Last week, Veeam released the new Veeam Service Provider Console v4, the latest version of what was previously called Veeam Availability Console. I run my own VAC (now VSPC) environment, so I decided to take the opportunity to upgrade my lab to the latest version to learn the upgrade process.
Upgrading a distributed environment
My lab is designed to be a fully distributed VSPC environment:
First of all, we need to guarantee ourselves the chance to revert any change if something doesn’t go as expected. For VAC/VSPC, we can take a snapshot of all the VM’s involved, and do a backup of the SQL database holding all the data and configuration. With this database alone we can restore an entire environment, as all the information are stored here.
After this, we check all the requirements: https://helpcenter.veeam.com/docs/vac/deployment/update.html?ver=40 and verify that our environment is ready to receive the new version.
Then, before starting the upgrade process, we enable Maintenance Mode and verify that no user is connected to the WebUI servers anymore. We can either wait for the sessions to be completed, or we can kill them from the IIS servers.
NOTE: the upgrade process, in regular conditions, should take around 30 minutes. Plan your maintenance window accordingly.
Upgrade the VAC server
In our distributed environment, we need to start the upgrade from the VAC Server. As usual, we download the ISO file (it’s 6 GB because it also contains all the VBR and Agents, so plan ahead to download it), we mount it in the Windows OS and start setup.exe:
We hit the Upgrade button, which also confirms us that the upgrade wizard has detected our VAC installation.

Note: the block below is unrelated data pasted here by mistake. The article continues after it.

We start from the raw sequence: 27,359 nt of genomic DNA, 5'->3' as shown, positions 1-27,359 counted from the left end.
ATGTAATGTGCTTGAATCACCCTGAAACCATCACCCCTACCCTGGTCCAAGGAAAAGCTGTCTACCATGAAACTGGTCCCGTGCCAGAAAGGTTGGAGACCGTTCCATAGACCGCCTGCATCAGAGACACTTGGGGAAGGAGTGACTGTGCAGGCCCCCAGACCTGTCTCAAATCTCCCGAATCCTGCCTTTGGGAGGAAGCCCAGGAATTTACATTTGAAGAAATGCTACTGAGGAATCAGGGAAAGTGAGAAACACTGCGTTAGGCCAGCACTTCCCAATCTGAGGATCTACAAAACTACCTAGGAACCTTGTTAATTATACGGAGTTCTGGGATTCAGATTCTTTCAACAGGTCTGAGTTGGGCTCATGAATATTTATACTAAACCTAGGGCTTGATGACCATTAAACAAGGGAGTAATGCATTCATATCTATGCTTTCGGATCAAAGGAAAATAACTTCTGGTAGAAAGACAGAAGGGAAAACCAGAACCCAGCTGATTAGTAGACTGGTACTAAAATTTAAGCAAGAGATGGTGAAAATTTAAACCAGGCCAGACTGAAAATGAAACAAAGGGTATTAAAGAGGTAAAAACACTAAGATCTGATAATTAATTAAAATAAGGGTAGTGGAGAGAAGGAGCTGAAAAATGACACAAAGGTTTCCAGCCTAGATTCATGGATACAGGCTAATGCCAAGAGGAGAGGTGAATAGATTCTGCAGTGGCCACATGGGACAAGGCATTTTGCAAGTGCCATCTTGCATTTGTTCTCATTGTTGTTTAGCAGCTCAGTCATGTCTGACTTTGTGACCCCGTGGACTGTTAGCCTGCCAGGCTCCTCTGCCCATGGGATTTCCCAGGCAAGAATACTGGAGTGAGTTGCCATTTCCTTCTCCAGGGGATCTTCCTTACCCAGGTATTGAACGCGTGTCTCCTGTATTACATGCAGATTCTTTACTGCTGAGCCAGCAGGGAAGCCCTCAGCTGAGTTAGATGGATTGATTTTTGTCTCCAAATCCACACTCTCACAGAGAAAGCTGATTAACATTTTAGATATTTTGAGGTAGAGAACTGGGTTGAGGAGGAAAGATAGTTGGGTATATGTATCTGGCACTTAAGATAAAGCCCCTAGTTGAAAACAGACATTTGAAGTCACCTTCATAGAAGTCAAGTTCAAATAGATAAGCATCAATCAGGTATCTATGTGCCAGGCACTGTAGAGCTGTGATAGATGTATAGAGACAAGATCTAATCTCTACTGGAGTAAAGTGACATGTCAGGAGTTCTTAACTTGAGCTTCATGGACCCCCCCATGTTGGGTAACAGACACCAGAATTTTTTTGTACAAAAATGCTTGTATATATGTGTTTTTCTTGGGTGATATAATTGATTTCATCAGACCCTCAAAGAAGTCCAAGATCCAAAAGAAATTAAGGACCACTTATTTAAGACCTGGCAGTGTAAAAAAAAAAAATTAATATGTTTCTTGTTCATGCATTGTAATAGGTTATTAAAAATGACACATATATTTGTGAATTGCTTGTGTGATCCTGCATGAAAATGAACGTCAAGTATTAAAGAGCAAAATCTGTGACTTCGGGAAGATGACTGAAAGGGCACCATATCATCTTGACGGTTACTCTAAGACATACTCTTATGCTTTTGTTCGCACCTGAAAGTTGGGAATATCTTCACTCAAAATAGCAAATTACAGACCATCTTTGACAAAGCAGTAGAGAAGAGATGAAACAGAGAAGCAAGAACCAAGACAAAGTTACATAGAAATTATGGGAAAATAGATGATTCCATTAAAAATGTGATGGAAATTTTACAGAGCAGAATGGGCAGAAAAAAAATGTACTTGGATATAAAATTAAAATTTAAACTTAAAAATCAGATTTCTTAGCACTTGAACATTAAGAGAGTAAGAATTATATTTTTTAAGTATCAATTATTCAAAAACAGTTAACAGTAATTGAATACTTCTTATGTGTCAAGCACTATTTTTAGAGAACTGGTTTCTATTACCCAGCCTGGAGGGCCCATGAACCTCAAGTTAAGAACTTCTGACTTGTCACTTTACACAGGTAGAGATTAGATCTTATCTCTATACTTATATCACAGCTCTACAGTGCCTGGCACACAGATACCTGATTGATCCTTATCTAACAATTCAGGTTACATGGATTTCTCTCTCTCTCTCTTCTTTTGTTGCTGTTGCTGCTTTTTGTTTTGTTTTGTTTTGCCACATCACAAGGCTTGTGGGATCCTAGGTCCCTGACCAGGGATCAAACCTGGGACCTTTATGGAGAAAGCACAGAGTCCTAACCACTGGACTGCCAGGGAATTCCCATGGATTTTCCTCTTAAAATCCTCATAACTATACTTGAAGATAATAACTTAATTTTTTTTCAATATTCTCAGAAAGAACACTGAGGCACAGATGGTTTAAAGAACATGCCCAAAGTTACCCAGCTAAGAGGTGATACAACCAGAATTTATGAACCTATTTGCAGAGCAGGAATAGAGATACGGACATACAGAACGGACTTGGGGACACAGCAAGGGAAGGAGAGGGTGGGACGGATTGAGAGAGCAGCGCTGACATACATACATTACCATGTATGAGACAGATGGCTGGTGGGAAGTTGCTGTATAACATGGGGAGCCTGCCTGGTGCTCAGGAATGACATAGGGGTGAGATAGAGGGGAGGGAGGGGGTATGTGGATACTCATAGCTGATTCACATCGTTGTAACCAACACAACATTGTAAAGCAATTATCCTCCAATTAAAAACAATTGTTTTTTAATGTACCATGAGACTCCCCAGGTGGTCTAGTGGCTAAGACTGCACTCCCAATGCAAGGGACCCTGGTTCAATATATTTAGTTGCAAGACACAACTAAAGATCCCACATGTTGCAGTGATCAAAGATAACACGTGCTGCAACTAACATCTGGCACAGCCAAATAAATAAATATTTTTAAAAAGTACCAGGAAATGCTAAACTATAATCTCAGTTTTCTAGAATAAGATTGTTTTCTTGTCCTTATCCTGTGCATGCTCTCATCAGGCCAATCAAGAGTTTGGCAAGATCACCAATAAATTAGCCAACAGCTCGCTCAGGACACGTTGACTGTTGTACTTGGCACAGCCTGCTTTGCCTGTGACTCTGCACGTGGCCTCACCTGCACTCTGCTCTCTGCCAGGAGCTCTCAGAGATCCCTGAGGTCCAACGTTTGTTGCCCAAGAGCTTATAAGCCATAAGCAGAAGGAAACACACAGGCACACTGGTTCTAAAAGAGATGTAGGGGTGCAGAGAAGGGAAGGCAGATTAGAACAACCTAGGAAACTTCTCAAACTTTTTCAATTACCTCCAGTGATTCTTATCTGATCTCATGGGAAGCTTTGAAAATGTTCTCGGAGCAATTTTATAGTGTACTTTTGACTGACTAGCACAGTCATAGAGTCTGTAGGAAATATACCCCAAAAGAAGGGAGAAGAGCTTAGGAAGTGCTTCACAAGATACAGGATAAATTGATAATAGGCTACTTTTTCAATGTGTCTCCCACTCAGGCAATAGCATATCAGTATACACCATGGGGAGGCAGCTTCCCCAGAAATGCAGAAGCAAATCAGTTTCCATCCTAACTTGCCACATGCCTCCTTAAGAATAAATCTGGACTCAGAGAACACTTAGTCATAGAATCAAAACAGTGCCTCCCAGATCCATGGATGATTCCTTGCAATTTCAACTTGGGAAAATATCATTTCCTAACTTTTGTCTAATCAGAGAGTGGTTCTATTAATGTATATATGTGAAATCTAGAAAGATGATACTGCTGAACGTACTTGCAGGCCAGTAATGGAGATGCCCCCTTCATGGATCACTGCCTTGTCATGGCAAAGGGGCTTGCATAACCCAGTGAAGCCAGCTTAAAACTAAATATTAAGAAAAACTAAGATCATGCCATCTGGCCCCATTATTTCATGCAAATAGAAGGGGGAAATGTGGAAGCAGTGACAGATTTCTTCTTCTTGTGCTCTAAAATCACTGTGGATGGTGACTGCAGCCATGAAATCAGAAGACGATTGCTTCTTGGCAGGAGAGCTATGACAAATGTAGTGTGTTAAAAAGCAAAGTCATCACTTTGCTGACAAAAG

In my VAC server I also have a WebUI that I use for maintenance operations when the “internet facing” web servers may be down. The installer has found them both:
After we are asked for the license file, there are some new components that need to be installed:
Then, also the existing SQL server connection is detected.
You may receive a warning that some computers connected to VAC are using an old component and may need to be updated to be again compatible with the new VSPC. This one in the example is my wife’s computer:
When all is ready, we hit the Install button and we wait for the operation to be completed. In my lab, it took from 14:04 to 14:12, so 8 minutes.
Upgrade the web servers
Now that VSPC server is upgraded, we then upgrade the two web servers. The procedure will be the same, but the wizard will detect that only the WebUI is installed, and will offer to upgrade it:
Same as before, we run the installer and wait. In one of my webservers, it lasted from 14:25 to 14:29, so 4 minutes.
In total, after 30 minutes from the beginning of the upgrade process, I was able to remove the maintenance mode and have the new system online:
Upgrading the remote agents
Once we have the system upgraded, some remote components will be automatically upgraded too. If for example we go immediately into the list of VCC servers:
We can observe that the management agent installed in the two VCC servers I have under my control are being ugraded, the local one already completed, while the remote one is going to be completed soon.
But the agents are going to be upgraded also for all the remote computers we manage. NOT the backup agent! Those will be upgraded when an update policy will be issued by an administrator.
You can see that my wife’s computer has already completed the upgrade, while my own laptop is doing the upgrade. In fact, it’s status is “inaccessible” since the agent has been stopped in order to be updated.
The process of upgrading the agents will obviously take some time when we are managing hundreds or even thousands of remote computers, but since this is a background and asyncronous operation, we can already use the Console for every other operation.